- Stay hydrated. Planes are insanely dry places, making it hard to sleep (after even a 15 minute catnap, I always wake up with a terrycloth tongue and Sahara throat, gasping for water) and worsening the effects of jet lag. Keep a water bottle in your seatback pocket so a refreshing swig is always only an arm's reach away. Top it off in the galley every time you get up; most flight attendants are happy to fill your personal bottle, though some airlines—apparently to keep a lid on supply levels—have a policy that does not allow this (Lufthansa: shame on you).
- Avoid caffeine drinks. This one should be screamingly obvious.
- Work out the wiggles. It's hard to go to sleep when your body wants to move around and shake off the torpor of sitting still for long periods. So get up and walk a few laps of the plane. Do some toe-touches in the galley at the back where you're out of everyone's way. Yes, this will get your blood circulating (and, incidentally, help fight off the dreaded DVT), which seems counterproductive since you want to calm down, not rev up. However, this is a mild effect that won't last long, while the effect of loosening your muscles and calming your nerves will last much longer and do wonders for helping you get to sleep.
- Try meditating. You needn't download Krishna Das to your iPod (though do try recorded meditation and see if that works for you). All you have to do is close your eyes and concentrate on your breathing. Keep it slow and steady; in through the nose and out through the mouth. Tense, then relax, each muscle in your body one at a time, starting with your toes and working your way up.
- Don't be afraid to wake up. When you wake up (and you probably will repeatedly), stretch and twist, roll your head and neck around and around, and make "fists" with your fingers and toes. This will work out all the kinks and get the blood flowing before trying to go back to sleep so your body stays comfortable. Trust me: it'll help.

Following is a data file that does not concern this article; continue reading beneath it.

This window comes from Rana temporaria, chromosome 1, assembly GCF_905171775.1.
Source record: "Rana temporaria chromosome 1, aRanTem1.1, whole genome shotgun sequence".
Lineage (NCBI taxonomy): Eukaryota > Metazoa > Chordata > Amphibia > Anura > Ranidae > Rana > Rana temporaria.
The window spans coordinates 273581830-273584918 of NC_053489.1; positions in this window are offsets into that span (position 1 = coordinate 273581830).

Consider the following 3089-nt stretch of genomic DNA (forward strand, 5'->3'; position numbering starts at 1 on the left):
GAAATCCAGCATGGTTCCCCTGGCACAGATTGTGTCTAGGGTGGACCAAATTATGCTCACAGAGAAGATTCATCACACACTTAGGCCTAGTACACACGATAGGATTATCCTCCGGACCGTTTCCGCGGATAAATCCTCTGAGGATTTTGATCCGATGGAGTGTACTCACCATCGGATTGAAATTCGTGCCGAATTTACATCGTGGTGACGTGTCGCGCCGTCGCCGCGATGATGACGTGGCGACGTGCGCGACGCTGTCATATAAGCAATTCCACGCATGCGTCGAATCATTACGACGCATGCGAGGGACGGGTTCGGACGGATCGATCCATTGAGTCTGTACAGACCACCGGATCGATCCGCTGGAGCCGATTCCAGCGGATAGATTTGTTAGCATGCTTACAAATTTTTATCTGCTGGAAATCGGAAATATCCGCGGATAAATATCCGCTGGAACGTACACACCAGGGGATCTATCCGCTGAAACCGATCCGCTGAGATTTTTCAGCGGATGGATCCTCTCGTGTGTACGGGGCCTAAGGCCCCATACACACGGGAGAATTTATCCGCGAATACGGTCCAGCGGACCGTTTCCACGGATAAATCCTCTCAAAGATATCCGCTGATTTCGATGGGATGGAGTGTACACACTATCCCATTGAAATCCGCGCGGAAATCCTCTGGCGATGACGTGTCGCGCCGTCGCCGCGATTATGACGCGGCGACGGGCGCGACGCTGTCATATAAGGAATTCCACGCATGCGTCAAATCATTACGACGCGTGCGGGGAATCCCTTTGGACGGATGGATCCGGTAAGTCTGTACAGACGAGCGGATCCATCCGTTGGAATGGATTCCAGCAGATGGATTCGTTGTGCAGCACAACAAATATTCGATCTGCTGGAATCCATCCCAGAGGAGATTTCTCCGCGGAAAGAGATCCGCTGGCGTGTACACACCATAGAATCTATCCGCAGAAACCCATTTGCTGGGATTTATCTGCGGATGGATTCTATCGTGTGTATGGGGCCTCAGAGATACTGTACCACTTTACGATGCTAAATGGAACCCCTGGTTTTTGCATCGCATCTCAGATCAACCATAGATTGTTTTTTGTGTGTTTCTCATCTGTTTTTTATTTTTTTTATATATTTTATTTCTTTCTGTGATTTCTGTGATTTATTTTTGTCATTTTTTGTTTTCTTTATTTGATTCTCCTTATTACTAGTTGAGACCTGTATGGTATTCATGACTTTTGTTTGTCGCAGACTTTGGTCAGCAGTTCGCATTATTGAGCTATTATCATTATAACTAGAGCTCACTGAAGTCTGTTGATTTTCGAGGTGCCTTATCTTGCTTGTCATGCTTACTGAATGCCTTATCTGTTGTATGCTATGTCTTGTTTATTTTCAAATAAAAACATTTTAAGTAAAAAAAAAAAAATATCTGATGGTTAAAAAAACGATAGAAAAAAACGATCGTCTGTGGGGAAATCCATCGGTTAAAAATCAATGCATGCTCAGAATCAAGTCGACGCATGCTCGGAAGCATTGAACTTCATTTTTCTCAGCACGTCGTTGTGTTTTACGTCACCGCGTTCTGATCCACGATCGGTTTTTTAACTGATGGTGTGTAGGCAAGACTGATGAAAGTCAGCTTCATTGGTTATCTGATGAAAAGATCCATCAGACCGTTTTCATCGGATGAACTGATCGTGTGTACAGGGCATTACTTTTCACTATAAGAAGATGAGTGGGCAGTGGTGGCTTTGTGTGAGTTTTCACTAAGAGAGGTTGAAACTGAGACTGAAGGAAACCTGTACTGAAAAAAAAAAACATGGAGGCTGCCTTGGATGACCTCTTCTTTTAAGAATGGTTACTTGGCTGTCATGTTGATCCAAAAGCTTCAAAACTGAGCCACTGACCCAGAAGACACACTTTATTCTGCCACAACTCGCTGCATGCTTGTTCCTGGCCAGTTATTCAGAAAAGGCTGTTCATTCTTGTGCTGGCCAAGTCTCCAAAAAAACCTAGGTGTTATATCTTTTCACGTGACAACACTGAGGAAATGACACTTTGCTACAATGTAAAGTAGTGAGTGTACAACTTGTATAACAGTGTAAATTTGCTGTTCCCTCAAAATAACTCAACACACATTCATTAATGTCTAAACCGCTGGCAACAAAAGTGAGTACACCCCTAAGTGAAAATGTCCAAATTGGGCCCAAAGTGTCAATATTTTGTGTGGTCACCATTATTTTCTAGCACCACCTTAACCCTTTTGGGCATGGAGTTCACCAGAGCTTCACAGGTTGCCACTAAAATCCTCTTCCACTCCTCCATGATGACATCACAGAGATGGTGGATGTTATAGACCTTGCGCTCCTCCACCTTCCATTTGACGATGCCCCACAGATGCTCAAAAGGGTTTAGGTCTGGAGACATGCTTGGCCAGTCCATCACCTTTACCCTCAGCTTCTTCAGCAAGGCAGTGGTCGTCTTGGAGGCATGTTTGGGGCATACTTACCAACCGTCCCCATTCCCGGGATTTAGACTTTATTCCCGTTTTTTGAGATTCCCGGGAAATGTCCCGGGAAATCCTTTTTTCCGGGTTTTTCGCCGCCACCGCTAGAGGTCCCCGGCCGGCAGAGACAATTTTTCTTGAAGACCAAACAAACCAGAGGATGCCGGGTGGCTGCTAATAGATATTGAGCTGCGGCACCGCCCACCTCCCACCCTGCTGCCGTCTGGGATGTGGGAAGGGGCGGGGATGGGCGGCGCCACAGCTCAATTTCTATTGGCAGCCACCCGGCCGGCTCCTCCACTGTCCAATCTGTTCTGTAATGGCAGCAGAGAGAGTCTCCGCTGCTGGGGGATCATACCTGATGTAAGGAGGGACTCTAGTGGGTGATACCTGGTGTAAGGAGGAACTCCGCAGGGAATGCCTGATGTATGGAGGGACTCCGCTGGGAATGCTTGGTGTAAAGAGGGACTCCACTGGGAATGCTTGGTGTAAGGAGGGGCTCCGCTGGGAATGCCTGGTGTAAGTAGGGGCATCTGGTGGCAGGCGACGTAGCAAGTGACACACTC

- Minimize disturbances. You'd think that the eye mask, headphones, and neck pillow would be a strong enough signal to the rest of the plane that you'd like to be left alone, but don't count on it. While I can't offer a deterrent to keep the Chatty Cathy next to you from talking off your ear, I do have some advice you can deploy people more attuned to subtle social signals:
- Let the flight attendants know that sleep is your priority.When the initial drinks service comes around (so you know which attendant is assigned to your row), politely ask him or her not to wake you for anything—not drinks service, the "morning" lights-on in the plane, breakfast, a snack, or anything—until it is time to return the seat back to its upright position in preparation for landing. Trust me: I've eaten airline food; you're not missing anything. In fact, this way's better.
- a) Leave your tray table closed. This is airline equivalent of hanging a "do not disturb" sign.
- b) Buckle your seat belt over your blanket. This way flight attendants won't wake you to ensure you're buckled in safely. (If you forget this step and they do wake you, try not to be too cranky about it; they're just doing their job. Grumpy is OK; cranky, not.)
- c) Try to reset your clock to the local schedule. Start resetting your internal clock before you leave by getting up and going to bed a bit earlier or later than usual (whichever direction is moving you closer to the time zone you'll be visiting).
Once you're in the new country, expose your face to bright sunlight for the first few mornings. Your body knows how to reset its own internal clock if you let it.
Go to bed at a decent time according to the clocks of the country you're in, not what your body tells you (try for 10pm; don’t stay up past midnight). Wake up at a normal time the next day—even when your alarm beeps that it's 8am, but your tired body is telling you it's 3am.
- Do not nap when you arrive! I know the temptation is strong, especially by mid-afternoon on that first day when you look like a tourist zombie stumbling around the British Museum with a thousand-yard stare. Do not give in! The only way to reset the body clock is to force it into the new time zone.
After two or three days, feel free to indulge in that most excellent Mediterranean habit of a nap after lunch. Until then: eyes open, back straight, and plow through each day to the end.
My advice: keep the first day's sightseeing light, easy on the brain and feet, and short. have an early dinner, head back to the hotel by 7 or 8pm, and tumble into bed to get that full night's sleep denied you on the plane.